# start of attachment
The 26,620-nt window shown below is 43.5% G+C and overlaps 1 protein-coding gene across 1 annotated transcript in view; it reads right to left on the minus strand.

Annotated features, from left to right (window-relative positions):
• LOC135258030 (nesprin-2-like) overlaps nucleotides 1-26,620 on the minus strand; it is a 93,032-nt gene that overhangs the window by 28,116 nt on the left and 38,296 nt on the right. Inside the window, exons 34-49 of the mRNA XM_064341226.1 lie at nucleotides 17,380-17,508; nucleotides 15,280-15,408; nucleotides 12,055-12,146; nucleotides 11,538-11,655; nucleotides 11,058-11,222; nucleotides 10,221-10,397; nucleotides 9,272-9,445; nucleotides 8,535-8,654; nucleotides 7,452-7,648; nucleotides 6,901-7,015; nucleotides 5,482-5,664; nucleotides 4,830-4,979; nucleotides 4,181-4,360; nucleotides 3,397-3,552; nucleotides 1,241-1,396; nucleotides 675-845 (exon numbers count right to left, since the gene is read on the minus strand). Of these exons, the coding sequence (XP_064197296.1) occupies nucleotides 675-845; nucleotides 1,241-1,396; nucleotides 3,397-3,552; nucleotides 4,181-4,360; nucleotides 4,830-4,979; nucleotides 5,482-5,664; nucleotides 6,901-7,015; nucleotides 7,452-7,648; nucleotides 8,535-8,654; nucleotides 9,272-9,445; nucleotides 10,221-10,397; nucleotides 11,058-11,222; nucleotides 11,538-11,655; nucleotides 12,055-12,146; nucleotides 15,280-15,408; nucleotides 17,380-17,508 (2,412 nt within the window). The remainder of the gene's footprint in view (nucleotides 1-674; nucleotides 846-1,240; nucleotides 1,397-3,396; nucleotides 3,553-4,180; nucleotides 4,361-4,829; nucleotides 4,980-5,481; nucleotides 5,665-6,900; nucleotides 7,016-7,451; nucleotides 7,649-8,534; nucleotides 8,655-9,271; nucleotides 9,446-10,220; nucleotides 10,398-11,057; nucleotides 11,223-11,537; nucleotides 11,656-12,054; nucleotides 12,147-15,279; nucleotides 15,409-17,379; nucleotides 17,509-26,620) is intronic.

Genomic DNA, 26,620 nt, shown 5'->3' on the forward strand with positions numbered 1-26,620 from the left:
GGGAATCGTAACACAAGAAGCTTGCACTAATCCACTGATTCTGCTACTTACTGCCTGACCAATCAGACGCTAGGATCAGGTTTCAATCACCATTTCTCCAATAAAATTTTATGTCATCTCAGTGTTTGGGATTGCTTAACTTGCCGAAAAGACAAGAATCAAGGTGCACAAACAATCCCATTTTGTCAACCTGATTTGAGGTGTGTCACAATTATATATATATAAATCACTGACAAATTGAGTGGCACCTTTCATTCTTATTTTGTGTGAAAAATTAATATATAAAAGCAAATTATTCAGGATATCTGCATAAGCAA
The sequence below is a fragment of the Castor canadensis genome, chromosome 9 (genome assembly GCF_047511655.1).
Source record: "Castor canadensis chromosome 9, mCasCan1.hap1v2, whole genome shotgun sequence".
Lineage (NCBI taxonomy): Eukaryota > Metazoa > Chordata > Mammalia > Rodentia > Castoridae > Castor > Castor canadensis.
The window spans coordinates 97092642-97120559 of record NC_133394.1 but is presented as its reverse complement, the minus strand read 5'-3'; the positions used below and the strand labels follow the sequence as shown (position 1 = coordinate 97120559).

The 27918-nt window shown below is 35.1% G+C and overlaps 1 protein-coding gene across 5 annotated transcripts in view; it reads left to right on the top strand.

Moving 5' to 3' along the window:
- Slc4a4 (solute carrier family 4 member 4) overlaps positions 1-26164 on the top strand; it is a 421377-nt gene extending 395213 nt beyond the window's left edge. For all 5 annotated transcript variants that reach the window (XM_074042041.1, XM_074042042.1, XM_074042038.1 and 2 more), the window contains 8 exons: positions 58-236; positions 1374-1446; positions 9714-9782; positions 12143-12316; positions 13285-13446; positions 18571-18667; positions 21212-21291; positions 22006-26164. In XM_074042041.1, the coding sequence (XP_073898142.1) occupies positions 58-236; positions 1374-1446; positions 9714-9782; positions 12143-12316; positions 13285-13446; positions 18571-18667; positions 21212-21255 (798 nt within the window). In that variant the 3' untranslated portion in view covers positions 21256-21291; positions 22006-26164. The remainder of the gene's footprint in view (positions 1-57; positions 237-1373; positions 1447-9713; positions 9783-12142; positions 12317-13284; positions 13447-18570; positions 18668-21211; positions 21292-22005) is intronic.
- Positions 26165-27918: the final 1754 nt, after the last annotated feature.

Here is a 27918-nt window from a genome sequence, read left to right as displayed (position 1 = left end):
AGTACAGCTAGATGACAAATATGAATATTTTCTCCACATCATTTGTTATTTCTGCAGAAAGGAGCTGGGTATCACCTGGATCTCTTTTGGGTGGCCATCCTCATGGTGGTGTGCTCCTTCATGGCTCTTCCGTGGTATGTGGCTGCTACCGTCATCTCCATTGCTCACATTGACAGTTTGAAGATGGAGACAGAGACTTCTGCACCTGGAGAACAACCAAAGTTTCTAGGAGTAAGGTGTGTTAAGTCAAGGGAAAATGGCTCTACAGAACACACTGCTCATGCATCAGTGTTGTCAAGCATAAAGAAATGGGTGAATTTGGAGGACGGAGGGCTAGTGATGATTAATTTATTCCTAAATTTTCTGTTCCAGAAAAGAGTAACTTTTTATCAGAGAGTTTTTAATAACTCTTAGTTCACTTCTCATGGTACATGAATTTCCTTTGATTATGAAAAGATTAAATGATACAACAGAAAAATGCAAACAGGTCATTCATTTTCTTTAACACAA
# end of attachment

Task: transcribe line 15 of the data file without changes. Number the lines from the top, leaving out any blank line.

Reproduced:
AGTACAGCTAGATGACAAATATGAATATTTTCTCCACATCATTTGTTATTTCTGCAGAAAGGAGCTGGGTATCACCTGGATCTCTTTTGGGTGGCCATCCTCATGGTGGTGTGCTCCTTCATGGCTCTTCCGTGGTATGTGGCTGCTACCGTCATCTCCATTGCTCACATTGACAGTTTGAAGATGGAGACAGAGACTTCTGCACCTGGAGAACAACCAAAGTTTCTAGGAGTAAGGTGTGTTAAGTCAAGGGAAAATGGCTCTACAGAACACACTGCTCATGCATCAGTGTTGTCAAGCATAAAGAAATGGGTGAATTTGGAGGACGGAGGGCTAGTGATGATTAATTTATTCCTAAATTTTCTGTTCCAGAAAAGAGTAACTTTTTATCAGAGAGTTTTTAATAACTCTTAGTTCACTTCTCATGGTACATGAATTTCCTTTGATTATGAAAAGATTAAATGATACAACAGAAAAATGCAAACAGGTCATTCATTTTCTTTAACACAA